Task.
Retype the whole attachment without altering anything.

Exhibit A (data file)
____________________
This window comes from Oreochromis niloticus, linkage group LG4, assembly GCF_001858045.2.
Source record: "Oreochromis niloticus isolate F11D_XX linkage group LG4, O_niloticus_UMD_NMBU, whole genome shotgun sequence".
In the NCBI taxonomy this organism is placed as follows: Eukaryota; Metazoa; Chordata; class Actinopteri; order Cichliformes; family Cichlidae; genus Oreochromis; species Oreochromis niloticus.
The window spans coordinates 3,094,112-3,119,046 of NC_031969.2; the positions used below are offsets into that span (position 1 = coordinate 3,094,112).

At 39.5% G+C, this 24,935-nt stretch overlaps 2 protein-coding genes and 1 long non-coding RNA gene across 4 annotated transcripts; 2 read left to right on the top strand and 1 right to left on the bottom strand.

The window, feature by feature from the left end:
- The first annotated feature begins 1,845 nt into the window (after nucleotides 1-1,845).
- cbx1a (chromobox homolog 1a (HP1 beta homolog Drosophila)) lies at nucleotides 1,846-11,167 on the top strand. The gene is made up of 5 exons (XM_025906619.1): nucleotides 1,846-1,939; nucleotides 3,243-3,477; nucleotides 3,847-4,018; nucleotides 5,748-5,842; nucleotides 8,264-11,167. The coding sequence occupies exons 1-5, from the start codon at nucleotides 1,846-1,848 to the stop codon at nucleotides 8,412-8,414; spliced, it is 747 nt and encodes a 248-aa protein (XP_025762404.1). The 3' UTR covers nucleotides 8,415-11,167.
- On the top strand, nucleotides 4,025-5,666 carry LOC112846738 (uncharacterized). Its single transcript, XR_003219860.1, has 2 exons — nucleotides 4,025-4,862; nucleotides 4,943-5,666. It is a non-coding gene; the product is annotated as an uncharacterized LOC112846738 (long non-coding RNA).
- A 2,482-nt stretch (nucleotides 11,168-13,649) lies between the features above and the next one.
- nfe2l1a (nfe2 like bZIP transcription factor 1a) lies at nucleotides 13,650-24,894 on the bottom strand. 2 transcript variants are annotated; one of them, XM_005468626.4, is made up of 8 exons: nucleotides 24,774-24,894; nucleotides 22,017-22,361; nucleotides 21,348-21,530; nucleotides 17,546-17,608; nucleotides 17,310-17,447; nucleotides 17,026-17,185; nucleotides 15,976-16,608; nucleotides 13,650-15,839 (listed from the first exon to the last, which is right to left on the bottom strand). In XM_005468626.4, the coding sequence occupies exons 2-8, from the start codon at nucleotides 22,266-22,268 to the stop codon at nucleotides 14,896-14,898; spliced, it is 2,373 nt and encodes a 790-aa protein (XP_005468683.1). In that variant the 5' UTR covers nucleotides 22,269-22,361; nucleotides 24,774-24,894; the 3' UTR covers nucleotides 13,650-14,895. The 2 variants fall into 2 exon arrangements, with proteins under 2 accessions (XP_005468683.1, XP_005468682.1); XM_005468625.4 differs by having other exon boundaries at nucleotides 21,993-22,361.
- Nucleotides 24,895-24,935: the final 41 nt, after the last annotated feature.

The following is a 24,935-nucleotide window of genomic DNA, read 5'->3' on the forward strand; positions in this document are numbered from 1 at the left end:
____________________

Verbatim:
This window comes from Oreochromis niloticus, linkage group LG4, assembly GCF_001858045.2.
Source record: "Oreochromis niloticus isolate F11D_XX linkage group LG4, O_niloticus_UMD_NMBU, whole genome shotgun sequence".
In the NCBI taxonomy this organism is placed as follows: Eukaryota; Metazoa; Chordata; class Actinopteri; order Cichliformes; family Cichlidae; genus Oreochromis; species Oreochromis niloticus.
The window spans coordinates 3,094,112-3,119,046 of NC_031969.2; the positions used below are offsets into that span (position 1 = coordinate 3,094,112).

At 39.5% G+C, this 24,935-nt stretch overlaps 2 protein-coding genes and 1 long non-coding RNA gene across 4 annotated transcripts; 2 read left to right on the top strand and 1 right to left on the bottom strand.

The window, feature by feature from the left end:
- The first annotated feature begins 1,845 nt into the window (after nucleotides 1-1,845).
- cbx1a (chromobox homolog 1a (HP1 beta homolog Drosophila)) lies at nucleotides 1,846-11,167 on the top strand. The gene is made up of 5 exons (XM_025906619.1): nucleotides 1,846-1,939; nucleotides 3,243-3,477; nucleotides 3,847-4,018; nucleotides 5,748-5,842; nucleotides 8,264-11,167. The coding sequence occupies exons 1-5, from the start codon at nucleotides 1,846-1,848 to the stop codon at nucleotides 8,412-8,414; spliced, it is 747 nt and encodes a 248-aa protein (XP_025762404.1). The 3' UTR covers nucleotides 8,415-11,167.
- On the top strand, nucleotides 4,025-5,666 carry LOC112846738 (uncharacterized). Its single transcript, XR_003219860.1, has 2 exons — nucleotides 4,025-4,862; nucleotides 4,943-5,666. It is a non-coding gene; the product is annotated as an uncharacterized LOC112846738 (long non-coding RNA).
- A 2,482-nt stretch (nucleotides 11,168-13,649) lies between the features above and the next one.
- nfe2l1a (nfe2 like bZIP transcription factor 1a) lies at nucleotides 13,650-24,894 on the bottom strand. 2 transcript variants are annotated; one of them, XM_005468626.4, is made up of 8 exons: nucleotides 24,774-24,894; nucleotides 22,017-22,361; nucleotides 21,348-21,530; nucleotides 17,546-17,608; nucleotides 17,310-17,447; nucleotides 17,026-17,185; nucleotides 15,976-16,608; nucleotides 13,650-15,839 (listed from the first exon to the last, which is right to left on the bottom strand). In XM_005468626.4, the coding sequence occupies exons 2-8, from the start codon at nucleotides 22,266-22,268 to the stop codon at nucleotides 14,896-14,898; spliced, it is 2,373 nt and encodes a 790-aa protein (XP_005468683.1). In that variant the 5' UTR covers nucleotides 22,269-22,361; nucleotides 24,774-24,894; the 3' UTR covers nucleotides 13,650-14,895. The 2 variants fall into 2 exon arrangements, with proteins under 2 accessions (XP_005468683.1, XP_005468682.1); XM_005468625.4 differs by having other exon boundaries at nucleotides 21,993-22,361.
- Nucleotides 24,895-24,935: the final 41 nt, after the last annotated feature.

The following is a 24,935-nucleotide window of genomic DNA, read 5'->3' on the forward strand; positions in this document are numbered from 1 at the left end: